We profile a local lad who ‘done good’ – both for himself and the industry he served.
Tom Purves spent forty three years within the car industry; roughly half each for Rolls Royce and BMW, thus, in essence for a German carmaker. From his apprentice years though to management at Crewe, rising to become CEO and Head of the entire American division for BMW from the mid ‘80’s to concluding his career at the very top of Goodwood’s silently slick factory.
Proudly Scottish with twangs of American vernacular; through interviews made nearly twenty years ago, some just before his retirement in 2010, Mr Purves informs us of a world changed beyond recognition. Spoiler alert: there are no mentions of SUV’s.
Jumping ship from Crewe to Munich in 1985 was a bold move. He had been selling the Double R’s wares in the Middle East, heartland Europe and Africa when cash was easy. The Bavarian route would lead him of all places back to the UK initially as Sales Director for Great Britain before heading to the midlands and Rover. Here, Purves as a board member oversaw global Mini, Land Rover, MG, and Rover sales. By 1999, The America’s were calling as BMW CEO and chairman.
In an interview with motorsport.com from 2001, he defines the connection between motor racing and the showroom. “Anyone engaged in the car business with an aspirational brand containing sporting involvement has got to be interested in motor sport, or as I prefer, motoring competition. There’s so much technology and team development it’s far more than one man against the other.
With BMW building the ultimate driving machine, this is a great symbolism of our business. By having racing and testing on the track, all that engineering into your 3 series helps build a truthfully satisfying drive. M cars will always be, coupes, sedans, roadsters. Our Valvetronic 4 cylinder engines do away with throttle bodied butterfly valves, increasing performance and efficiency. Your M car today has that adjustable inlet manifold system that comes straight out of racing.”
At this time, BMW were highly involved with American Le Mans Series in the GT Racing class. Successful too, even against the likes of Porsche and the homegrown Corvette.
On sales in America, “We are as near to pure, as malt whiskey, for example and people search for purity. Fun to drive, connecting with the customer. Our North American sales are only 150,000 cars; we can afford to steer away from compromising issues that make us look ordinary. We will tune things to suit; Latin America wants sequential gearboxes like in Formula 1. Canadian thinking is similar to Europe. American’s want an M3 with a stick shift. Nuances. Little differences for bigger pictures.”
Moving on to his captaincy of Rolls Royce eight years on. “Waftability means quiet perfection, bags of torque, acceleration without fuss.” A completely different world from the cut and thrust of the racetrack to one where a rapper, footballer or entrepreneur can specify one of 44,000 different hues and invest in a minimum of 700 hours per car. The only tenths here are the microns of paint depth.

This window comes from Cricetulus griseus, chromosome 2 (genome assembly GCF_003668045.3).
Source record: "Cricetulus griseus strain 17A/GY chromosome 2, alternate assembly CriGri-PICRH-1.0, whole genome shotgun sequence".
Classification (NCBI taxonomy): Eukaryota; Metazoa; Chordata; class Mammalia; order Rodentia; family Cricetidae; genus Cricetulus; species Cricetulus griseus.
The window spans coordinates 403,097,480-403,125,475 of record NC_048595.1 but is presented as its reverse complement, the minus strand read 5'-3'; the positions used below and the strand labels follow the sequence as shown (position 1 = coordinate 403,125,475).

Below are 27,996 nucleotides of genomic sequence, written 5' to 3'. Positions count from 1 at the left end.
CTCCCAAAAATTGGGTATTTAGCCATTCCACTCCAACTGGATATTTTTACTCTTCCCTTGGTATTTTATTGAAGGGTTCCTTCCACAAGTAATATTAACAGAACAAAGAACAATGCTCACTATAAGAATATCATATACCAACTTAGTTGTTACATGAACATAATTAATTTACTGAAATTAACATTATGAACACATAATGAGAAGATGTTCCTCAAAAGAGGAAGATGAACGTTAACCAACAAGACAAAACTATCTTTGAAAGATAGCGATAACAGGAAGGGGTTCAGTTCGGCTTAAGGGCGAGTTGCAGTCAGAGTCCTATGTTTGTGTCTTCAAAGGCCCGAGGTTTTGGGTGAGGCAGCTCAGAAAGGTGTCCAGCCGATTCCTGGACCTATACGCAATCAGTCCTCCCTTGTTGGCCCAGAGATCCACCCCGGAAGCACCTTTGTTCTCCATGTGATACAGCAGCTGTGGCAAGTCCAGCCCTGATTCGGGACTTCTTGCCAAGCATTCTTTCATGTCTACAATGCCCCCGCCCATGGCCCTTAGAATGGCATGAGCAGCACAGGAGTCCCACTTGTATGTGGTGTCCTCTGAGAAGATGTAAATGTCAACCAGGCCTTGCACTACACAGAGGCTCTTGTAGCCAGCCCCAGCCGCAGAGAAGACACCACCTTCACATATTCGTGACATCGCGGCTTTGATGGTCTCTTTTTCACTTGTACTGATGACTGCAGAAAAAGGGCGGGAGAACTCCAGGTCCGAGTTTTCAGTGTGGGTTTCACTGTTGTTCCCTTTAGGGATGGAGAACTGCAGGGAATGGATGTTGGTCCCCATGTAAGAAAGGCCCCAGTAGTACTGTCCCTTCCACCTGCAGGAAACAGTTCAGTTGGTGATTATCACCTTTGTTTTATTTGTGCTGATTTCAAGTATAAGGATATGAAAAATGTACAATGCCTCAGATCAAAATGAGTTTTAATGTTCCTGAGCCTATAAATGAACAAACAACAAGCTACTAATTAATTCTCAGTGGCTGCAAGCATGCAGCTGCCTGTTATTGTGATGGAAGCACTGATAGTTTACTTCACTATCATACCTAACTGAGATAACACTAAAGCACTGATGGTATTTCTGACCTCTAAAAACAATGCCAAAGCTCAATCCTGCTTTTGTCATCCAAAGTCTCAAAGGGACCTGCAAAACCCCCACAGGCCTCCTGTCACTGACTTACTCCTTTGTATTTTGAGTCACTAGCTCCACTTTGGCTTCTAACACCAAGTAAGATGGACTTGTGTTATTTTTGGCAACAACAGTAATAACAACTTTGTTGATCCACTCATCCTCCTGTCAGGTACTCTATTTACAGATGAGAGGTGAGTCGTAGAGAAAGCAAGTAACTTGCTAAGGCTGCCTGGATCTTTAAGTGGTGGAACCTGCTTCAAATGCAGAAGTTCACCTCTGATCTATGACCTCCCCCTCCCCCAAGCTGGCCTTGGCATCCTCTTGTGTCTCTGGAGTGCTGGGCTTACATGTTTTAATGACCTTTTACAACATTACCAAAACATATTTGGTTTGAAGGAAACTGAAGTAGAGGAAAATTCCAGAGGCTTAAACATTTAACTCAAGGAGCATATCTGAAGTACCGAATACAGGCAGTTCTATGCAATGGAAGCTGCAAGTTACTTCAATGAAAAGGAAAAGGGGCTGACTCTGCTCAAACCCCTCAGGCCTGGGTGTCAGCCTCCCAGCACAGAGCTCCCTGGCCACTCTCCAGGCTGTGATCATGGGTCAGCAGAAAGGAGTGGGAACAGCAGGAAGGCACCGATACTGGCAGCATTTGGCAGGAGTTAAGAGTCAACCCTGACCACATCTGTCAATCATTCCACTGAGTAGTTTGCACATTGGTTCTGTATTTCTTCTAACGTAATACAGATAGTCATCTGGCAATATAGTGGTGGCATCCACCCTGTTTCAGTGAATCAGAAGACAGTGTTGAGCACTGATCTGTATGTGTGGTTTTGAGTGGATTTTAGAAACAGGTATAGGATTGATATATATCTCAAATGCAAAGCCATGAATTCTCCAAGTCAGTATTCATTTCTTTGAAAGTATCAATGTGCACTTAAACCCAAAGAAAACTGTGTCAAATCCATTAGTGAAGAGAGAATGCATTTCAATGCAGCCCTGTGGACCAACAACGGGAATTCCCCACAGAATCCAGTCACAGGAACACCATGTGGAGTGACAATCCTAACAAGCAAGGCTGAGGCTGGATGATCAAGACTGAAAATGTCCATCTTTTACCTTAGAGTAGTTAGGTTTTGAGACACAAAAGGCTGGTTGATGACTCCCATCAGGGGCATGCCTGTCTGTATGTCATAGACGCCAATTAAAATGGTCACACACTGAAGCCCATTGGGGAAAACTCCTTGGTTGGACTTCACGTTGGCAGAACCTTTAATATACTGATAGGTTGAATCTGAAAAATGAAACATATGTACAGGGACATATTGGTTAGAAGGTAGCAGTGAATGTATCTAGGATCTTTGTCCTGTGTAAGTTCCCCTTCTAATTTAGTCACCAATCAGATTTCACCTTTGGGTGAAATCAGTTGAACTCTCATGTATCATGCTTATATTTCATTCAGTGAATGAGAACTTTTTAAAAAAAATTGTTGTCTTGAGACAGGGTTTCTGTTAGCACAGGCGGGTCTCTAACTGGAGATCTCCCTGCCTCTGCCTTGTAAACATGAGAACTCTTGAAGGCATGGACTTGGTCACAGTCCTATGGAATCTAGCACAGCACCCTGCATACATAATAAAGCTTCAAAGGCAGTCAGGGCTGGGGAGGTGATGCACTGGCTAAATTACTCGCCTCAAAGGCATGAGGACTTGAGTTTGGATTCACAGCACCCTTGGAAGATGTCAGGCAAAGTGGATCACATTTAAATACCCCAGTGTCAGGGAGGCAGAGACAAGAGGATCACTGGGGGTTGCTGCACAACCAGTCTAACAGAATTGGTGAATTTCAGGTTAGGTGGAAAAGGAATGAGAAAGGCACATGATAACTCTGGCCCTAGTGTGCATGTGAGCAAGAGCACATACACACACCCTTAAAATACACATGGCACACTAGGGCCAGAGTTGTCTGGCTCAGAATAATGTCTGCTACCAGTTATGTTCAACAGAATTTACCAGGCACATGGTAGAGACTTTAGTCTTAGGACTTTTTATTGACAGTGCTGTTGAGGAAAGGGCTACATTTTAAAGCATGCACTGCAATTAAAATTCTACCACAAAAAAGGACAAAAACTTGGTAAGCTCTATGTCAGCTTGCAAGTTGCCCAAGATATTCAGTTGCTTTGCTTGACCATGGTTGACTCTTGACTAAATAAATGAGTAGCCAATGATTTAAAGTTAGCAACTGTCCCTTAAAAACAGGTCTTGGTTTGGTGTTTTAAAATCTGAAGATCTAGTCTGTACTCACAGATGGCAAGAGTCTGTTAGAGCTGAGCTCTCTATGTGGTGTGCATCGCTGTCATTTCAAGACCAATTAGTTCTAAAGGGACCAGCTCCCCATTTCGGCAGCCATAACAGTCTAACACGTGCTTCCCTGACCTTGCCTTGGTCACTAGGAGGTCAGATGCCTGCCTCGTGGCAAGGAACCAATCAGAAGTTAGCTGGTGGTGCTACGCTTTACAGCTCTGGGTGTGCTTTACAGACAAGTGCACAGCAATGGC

“We have one foot in the jewellery business and one with cars. Our competition tends to be with property or boats or aircraft rather than another car. Our customers frequently have many other cars in the garage. If property markets alter for the worst, our business can suffer accordingly.”
Since 2003, the Phantom sales growth was steady with 1212 finding homes in 2009. Some 1200 more had either deposited hard-earned or shown interest in the then as new baby Rolls, the Ghost. Recession? Do the wealthy feel such maladies ? One utterly flamboyant anecdote being “someone couldn’t get finance, sold a Picasso and then came to us.” That person seriously wanted a Roller. My Rembrandt’s safe…
Mr Purves tells us the Ghost is “less expensive” and “more approachable” even at £165,000. Which when eyes fall on Rolls’ other models is indeed considerably less. On environmental matters, “We would not for a moment suggest that its extraordinarily environmentally friendly, but of its type, it’s the most friendly and we will improve on that performance with each new model.”
To arrive full circle, “A premium brand should always under-promise and over-deliver. Be consistent and gain people’s trust. The reason Rolls Royce is preeminent in its field is that people trust that double R and that is extremely important.”
Whilst no longer in the upper echelons of the industry, Tom manages to keep a keen interest in the classic side of cars. With his father’s input of establishing several dealerships in and around Edinburgh in the 1920’s with names such as Triumph, Humber and Riley, a deep longing for the vintage automobile has endured.
Whilst an apprentice, Tom tried motor racing using a rusty maroon and cream 4/68 Riley as his towing barge for his clubman car, rapidly understanding becoming a professional racing driver was not for him.
That last old name, Riley of Coventry holds a particularly fondness for Tom. Club members and fellow interested parties are attempting to construct a Riley archive to lend the Blue Diamond some gravitas. Back in the nineties, a Riley enthusiast named Bernd Pischetsrieder delved into Riley’s history delightedly reporting back to Tom that Riley and BMW had discussed cooperation in the late ‘30’s.
Sadly not to be, then or now. The Bavarians still own the Riley name rights though any sign of one of Coventry’s finest re-airing are beyond slight now that BP is long gone from the halls of the vierzylinder.
Business rhetoric may flow in a lot of these words as one would expect from a man in his position but Tom Purves does have a soul that is firmly pinned to the car. We perhaps need some more of his ilk in these disillusioned times.
Other interview excerpts from Leaders magazine 2009, volume 32 number 2 and The Independent 07/08/09.